A macaco is a long wooden plunger which is used in traditional Port making to 'punch down' the layer of grape skins which forms on the surface of the fermenting must. The macaco is held by a person standing on the edge of the lagar or on a plank laid across it. It is inserted into the layer of skins with a plunging, twisting action, submerging the skins under the surface of the wine. The macaco is used during the intervals between treading to ensure that the skins are kept moist and continue to release their colour, tannins and aromatic compounds into the wine.
See 'Bottle sizes'.
The majestic Marão mountains rise to the west of the Port vineyards of the Douro Valley, separating them from the temperate and humid coastal area and shielding them from the rain-laden north westerly winds blowing off the Atlantic. The highest peak is 1,415 metres above sea level. In the seventeenth and eighteenth centuries, the Marão presented a formidable obstacle to wine merchants wishing to travel into the Douro Valley to purchase wine. One of the first English merchants to make this journey was Peter Bearsley, son of the founder of Taylor's.
Marcos de feitoria
In 1756 the Marquis of Pombal, then Prime Minister of Portugal, enacted a series of far reaching reforms designed to regulate the production and sale of Port wine and protect its quality and reputation. These visionary measures were the precursors of today's concept of an appellation d'origine contrôlée. They included the demarcation of the Port vineyards. This involved setting the boundaries outside which the vineyards were not deemed of sufficient quality to produce Port wine. The boundaries were marked out with 335 stone pillars known as marcos de feitoria.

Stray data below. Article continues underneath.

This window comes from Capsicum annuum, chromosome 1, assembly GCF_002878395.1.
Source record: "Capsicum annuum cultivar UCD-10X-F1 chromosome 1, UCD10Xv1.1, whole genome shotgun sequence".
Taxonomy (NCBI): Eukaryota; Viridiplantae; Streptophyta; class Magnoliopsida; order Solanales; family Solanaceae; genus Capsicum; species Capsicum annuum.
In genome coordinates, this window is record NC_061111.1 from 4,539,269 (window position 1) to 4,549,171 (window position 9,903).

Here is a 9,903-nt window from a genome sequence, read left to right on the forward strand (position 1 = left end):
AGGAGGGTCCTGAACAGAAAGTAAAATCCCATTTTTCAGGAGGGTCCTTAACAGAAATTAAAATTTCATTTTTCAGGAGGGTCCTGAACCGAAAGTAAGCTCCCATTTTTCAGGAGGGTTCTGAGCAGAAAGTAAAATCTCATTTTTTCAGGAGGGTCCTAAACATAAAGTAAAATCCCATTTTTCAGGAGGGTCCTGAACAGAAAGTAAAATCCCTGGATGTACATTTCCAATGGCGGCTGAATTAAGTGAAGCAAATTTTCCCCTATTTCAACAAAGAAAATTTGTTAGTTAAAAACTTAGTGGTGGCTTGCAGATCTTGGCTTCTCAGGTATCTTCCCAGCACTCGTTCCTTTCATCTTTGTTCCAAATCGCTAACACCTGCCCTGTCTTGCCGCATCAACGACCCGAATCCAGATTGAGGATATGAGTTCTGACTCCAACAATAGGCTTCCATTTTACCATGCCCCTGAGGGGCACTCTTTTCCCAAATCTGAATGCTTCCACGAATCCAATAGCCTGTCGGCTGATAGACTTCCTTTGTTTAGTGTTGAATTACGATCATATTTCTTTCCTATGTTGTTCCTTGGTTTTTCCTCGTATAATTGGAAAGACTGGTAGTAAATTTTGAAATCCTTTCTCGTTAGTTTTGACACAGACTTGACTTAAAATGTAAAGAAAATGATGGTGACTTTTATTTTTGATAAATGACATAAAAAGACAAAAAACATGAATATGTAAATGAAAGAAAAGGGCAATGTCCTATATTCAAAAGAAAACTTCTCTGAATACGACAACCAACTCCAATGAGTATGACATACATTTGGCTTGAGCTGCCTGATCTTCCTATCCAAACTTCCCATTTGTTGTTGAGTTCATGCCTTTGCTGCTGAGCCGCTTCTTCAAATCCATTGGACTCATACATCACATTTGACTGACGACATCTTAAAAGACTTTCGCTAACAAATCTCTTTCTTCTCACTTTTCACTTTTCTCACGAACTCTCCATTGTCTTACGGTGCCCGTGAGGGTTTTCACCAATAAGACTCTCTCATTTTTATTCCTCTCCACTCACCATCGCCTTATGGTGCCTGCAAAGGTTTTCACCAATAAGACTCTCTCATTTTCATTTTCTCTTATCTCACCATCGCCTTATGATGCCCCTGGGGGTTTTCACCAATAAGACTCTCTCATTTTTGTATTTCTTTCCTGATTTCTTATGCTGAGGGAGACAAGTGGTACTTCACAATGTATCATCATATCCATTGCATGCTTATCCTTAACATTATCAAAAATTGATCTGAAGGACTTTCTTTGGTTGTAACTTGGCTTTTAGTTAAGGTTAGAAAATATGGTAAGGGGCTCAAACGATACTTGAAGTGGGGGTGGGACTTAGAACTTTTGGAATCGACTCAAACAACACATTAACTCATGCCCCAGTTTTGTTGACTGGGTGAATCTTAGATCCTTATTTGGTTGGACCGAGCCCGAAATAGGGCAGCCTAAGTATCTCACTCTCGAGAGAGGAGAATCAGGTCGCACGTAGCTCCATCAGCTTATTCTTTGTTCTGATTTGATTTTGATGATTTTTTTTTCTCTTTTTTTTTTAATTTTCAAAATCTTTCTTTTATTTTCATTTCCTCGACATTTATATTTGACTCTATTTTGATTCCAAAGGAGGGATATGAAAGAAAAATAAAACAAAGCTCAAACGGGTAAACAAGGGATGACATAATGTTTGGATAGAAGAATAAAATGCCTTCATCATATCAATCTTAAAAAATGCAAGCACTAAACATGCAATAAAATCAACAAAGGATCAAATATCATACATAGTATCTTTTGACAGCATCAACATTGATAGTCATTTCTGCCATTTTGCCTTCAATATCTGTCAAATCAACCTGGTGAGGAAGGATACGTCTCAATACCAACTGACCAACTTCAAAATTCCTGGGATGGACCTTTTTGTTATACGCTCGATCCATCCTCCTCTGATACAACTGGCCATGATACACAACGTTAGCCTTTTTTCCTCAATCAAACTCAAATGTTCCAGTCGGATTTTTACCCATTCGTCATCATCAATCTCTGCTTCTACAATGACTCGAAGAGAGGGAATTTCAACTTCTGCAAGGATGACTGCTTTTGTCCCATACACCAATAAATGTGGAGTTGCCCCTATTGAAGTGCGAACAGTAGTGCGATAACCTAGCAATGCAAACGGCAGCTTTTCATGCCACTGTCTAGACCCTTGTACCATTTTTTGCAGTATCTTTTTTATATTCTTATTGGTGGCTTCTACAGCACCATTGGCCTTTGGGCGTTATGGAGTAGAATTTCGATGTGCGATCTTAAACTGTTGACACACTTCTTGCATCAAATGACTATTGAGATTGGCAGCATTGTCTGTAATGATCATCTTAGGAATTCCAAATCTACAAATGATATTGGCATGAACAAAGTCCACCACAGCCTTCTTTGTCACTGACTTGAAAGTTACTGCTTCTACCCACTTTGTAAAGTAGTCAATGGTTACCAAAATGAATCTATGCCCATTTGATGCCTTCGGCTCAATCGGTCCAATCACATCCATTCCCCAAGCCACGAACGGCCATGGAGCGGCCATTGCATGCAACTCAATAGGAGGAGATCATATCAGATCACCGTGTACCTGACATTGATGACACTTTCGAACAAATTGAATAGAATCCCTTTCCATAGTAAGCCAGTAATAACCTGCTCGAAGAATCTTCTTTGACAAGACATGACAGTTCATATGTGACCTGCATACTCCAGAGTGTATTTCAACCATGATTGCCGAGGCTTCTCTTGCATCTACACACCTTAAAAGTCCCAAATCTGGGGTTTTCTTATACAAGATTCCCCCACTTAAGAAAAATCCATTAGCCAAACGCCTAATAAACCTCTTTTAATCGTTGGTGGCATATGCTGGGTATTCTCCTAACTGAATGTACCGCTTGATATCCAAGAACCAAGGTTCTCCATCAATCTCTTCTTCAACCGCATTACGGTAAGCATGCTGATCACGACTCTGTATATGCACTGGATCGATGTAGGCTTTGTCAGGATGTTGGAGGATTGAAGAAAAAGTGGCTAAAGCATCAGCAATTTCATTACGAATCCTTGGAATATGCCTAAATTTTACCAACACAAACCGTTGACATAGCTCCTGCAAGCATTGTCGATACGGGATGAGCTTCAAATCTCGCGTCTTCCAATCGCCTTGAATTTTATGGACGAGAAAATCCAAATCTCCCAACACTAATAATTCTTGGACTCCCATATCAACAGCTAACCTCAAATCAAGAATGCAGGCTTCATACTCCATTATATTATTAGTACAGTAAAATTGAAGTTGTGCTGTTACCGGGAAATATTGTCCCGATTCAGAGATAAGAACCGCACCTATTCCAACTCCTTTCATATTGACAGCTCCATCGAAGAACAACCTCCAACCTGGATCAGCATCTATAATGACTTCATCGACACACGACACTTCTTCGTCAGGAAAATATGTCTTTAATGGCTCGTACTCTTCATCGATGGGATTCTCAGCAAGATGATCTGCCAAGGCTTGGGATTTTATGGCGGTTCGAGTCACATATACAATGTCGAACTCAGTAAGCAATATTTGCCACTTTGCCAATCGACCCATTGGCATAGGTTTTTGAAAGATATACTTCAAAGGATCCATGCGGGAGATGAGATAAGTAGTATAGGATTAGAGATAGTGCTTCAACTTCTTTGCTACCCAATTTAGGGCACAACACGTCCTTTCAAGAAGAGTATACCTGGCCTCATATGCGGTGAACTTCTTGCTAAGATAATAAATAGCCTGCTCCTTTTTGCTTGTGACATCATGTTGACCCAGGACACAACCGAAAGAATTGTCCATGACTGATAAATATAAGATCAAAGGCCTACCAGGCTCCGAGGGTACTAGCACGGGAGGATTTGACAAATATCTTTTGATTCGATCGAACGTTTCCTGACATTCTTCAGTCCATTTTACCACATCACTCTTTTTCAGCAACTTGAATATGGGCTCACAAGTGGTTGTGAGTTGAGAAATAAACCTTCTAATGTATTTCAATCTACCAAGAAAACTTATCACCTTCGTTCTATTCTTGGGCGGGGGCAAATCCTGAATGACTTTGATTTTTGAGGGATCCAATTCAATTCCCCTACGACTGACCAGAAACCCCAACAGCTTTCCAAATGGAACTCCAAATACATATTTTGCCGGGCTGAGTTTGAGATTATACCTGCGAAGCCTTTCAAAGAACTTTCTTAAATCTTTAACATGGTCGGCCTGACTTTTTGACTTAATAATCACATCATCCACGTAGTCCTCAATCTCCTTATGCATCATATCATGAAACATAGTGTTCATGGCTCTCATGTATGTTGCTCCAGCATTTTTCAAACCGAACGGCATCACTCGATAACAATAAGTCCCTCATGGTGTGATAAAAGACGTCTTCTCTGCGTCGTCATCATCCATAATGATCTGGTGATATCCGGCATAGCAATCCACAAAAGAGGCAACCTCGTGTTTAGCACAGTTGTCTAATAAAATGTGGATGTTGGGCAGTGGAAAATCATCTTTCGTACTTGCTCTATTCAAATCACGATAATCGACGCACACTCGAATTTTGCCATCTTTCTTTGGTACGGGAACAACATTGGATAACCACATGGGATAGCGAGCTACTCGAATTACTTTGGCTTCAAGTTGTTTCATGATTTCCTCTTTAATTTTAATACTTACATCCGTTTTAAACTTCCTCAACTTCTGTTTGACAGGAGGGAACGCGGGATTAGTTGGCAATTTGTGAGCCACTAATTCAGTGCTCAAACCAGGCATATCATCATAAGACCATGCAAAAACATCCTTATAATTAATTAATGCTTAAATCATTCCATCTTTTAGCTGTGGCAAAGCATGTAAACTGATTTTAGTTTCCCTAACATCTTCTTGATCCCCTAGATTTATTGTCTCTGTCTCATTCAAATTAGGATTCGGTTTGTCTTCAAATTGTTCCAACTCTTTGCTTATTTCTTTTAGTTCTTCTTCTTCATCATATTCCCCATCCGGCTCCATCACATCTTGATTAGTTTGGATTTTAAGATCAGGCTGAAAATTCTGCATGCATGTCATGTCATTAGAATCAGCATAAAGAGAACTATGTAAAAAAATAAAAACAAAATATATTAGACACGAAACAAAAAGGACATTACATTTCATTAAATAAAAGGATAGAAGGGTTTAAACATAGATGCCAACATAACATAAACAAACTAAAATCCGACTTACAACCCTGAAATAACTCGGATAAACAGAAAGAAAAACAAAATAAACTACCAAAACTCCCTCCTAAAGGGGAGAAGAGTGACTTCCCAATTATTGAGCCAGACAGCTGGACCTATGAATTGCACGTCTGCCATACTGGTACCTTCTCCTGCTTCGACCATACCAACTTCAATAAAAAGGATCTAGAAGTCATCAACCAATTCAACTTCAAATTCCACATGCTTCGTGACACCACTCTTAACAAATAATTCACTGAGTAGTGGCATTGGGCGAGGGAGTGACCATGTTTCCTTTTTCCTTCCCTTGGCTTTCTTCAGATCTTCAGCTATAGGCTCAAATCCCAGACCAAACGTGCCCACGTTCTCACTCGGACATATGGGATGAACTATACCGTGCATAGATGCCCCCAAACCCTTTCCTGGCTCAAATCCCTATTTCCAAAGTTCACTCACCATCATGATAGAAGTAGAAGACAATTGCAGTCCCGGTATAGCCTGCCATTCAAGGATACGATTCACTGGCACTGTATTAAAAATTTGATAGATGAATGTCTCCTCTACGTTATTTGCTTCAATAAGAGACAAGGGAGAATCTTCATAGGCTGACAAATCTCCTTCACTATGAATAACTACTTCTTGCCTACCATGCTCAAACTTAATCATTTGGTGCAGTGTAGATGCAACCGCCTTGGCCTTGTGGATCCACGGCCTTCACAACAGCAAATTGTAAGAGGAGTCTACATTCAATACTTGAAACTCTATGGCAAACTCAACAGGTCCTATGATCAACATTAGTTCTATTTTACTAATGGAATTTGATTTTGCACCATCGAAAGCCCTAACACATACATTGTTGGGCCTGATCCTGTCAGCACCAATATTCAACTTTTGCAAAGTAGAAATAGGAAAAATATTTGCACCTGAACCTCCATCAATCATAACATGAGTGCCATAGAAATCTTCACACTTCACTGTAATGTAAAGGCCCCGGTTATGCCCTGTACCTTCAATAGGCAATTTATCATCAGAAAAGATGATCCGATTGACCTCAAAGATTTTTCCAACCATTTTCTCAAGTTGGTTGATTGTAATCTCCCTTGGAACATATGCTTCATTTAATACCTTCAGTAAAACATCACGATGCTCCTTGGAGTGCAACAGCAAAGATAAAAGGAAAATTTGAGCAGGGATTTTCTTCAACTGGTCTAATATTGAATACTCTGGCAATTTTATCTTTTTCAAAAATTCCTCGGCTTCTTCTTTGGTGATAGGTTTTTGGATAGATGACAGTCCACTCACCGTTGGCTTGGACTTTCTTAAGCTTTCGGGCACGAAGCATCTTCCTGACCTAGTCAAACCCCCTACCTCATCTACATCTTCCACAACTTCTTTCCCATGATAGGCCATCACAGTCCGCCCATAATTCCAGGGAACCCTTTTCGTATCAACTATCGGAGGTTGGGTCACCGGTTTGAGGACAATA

Marquis of Pombal
Sebastião José de Carvalho e Melo, Count of Oeiras and Marquis of Pombal, was the Portuguese Minister of State in the reign of King José I. Among his many achievements was the reconstruction of Lisbon after the devastating earthquake and tsunami of 1755. He was also responsible for the demarcation of the Port vineyards in 1756, followed by a comprehensive classification of the individual vineyards the following year. He also enacted a series of laws regulating the production and sale of Port. In doing this he effectively created the first modern appellation d'origine contrôlée and helped secure the future of Port as one of the world's great classic wines.
As elsewhere in Europe, the Phylloxera vine louse caused extensive devastation in the vineyards of the Douro Valley, particularly in the 1870s. Phylloxera caused severe damage to the economy of the region. The owners of vineyards that had been destroyed by Phylloxera often faced financial ruin and were unable to replant them. Some of these vineyards have remained unplanted ever since and their derelict terraces can still be seen in some parts of the Douro Valley, often planted with olive or almond trees. These old abandoned vineyards are known as mortórios. In recent years, many mortórios, particularly those located in high quality areas have been replanted although the old walled terraces are normally in too advanced a state of disrepair to be rebuilt.
Must is the word for grape juice which has not finished fermenting and has not yet become wine. In other words, it is juice in which the yeasts have not yet finished converting the natural sugar of the grape juice into alcohol. During the fortification of Port, the grape spirit (brandy) is added to the must, in other words to juice which is still fermenting and in which some of the natural sweetness of the grape still remains.